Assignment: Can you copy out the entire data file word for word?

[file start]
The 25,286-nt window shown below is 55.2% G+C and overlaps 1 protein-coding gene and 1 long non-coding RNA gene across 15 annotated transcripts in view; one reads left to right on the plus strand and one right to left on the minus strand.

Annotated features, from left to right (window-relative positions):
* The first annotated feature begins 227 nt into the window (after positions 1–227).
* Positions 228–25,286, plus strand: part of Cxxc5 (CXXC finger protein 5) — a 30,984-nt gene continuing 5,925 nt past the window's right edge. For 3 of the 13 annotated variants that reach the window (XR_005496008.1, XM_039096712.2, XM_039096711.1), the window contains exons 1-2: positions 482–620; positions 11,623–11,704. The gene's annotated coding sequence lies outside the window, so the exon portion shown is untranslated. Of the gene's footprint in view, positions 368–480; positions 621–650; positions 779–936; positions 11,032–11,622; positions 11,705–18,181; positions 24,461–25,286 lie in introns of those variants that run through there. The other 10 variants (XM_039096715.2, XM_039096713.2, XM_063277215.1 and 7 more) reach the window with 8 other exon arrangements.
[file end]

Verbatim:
The 25,286-nt window shown below is 55.2% G+C and overlaps 1 protein-coding gene and 1 long non-coding RNA gene across 15 annotated transcripts in view; one reads left to right on the plus strand and one right to left on the minus strand.

Annotated features, from left to right (window-relative positions):
* The first annotated feature begins 227 nt into the window (after positions 1–227).
* Positions 228–25,286, plus strand: part of Cxxc5 (CXXC finger protein 5) — a 30,984-nt gene continuing 5,925 nt past the window's right edge. For 3 of the 13 annotated variants that reach the window (XR_005496008.1, XM_039096712.2, XM_039096711.1), the window contains exons 1-2: positions 482–620; positions 11,623–11,704. The gene's annotated coding sequence lies outside the window, so the exon portion shown is untranslated. Of the gene's footprint in view, positions 368–480; positions 621–650; positions 779–936; positions 11,032–11,622; positions 11,705–18,181; positions 24,461–25,286 lie in introns of those variants that run through there. The other 10 variants (XM_039096715.2, XM_039096713.2, XM_063277215.1 and 7 more) reach the window with 8 other exon arrangements.